Dallas, each year enough new information (of all types) goes into storage somewhere in the world to equal 37,000 Libraries of Congress. Former President Bill Clinton observed that “where once nations measured their strength by the size of their armies and arsenals, in the world of the future knowledge will matter most.”
The leaders of other nations are unlikely to overlook the ubiquitous impact of investment in science and technology. For example, of China’s top nine leaders, eight are engineers, the other a geologist. In contrast, in the United States, the number of members of the most recent 435-member House of Representatives who listed their field as “engineering” was three, the same number who categorized themselves as “actors or artists.” As for scientists, none was to be found in the Senate, but representation in the House recently ballooned to five.
At last year’s multiday meeting of China’s National Academies of Science and Engineering, China’s President Hu, the prime minister, and all the members of the Politburo were present for most of the meeting. It has been observed that President Hu, who in his address to the gathering referred to China as “an innovation-driven nation,”could have taken most of the actions he proposed directly from the US National Academies’ report. Some years earlier, Deng Xiaoping abruptly dismissed any ideologic debate that might be prompted by China’s commitment to scientific and engineering competition in a free market, noting that “it doesn’t matter if it’s a black cat or a white cat. As long as it can catch mice, it’s a good cat!”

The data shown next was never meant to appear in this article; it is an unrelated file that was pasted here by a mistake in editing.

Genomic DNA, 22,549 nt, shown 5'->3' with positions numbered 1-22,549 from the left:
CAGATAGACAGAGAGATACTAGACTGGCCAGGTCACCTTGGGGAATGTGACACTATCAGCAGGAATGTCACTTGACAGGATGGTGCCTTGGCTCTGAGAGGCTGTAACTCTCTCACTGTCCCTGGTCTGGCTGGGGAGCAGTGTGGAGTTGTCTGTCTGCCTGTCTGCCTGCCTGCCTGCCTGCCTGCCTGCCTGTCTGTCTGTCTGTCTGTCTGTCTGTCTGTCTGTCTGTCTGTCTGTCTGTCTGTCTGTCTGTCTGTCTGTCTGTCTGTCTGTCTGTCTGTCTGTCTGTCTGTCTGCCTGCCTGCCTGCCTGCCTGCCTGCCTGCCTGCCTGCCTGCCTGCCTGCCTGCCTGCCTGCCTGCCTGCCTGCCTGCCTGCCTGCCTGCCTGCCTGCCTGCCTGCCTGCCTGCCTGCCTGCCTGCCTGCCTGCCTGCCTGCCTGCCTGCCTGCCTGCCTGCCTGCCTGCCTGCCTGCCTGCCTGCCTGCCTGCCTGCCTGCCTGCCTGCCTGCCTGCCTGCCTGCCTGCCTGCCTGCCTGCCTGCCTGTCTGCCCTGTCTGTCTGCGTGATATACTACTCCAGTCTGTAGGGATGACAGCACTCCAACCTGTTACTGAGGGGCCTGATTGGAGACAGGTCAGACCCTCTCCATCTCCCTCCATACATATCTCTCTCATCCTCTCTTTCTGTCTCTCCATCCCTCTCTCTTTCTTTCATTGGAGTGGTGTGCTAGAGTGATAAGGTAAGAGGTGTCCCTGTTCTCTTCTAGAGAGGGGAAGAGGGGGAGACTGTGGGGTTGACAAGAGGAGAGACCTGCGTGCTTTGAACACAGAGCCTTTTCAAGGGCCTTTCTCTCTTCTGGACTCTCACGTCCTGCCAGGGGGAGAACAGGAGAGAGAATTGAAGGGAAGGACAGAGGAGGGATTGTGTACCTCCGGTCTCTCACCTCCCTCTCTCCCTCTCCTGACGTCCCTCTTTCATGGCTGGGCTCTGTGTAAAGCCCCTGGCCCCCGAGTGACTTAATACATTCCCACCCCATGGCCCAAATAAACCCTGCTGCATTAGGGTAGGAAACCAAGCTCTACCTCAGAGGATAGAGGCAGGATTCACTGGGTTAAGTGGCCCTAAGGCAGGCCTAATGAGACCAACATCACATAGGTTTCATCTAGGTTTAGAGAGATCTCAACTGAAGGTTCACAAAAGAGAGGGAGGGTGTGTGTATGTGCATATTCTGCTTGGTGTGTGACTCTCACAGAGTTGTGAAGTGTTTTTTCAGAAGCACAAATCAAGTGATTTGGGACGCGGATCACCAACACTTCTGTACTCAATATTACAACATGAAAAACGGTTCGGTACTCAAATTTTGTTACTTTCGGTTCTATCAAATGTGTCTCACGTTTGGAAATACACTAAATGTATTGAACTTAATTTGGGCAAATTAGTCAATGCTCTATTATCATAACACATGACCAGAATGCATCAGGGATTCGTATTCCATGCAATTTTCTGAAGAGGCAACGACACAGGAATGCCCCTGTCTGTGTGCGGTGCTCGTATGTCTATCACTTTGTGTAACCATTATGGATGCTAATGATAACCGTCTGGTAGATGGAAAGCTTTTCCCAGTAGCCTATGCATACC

Indeed, in 2006, China announced a 15-year plan—that it termed “medium- to long-term”—for the further development of science and technology. The plan calls for increasing the contribution of science and technology to equal 60% of the country’s overall economic growth by the end of the period. Contrast that approach with that of America’s government, which generally considers “long-term” to mean 5 years, or America’s industry, which too often considers “long-term” to mean anything beyond the next quarter.
But it is not simply America’s economy that depends on the nation’s prowess in science and engineering. In fact, many of the demanding challenges facing the country today will require advances in science and engineering, including challenges in providing health care, supplying energy, protecting the environment, ensuring homeland security, finding and providing water, and maintaining a vibrant economy. Paul Peercy, chair of the Engineering Deans Council of the American Society for Engineering Education, observed, “I used to say ‘Look around, everything except the plants is engineered.’ Now I say, ‘Look around, everything and some of the plants are engineered.’”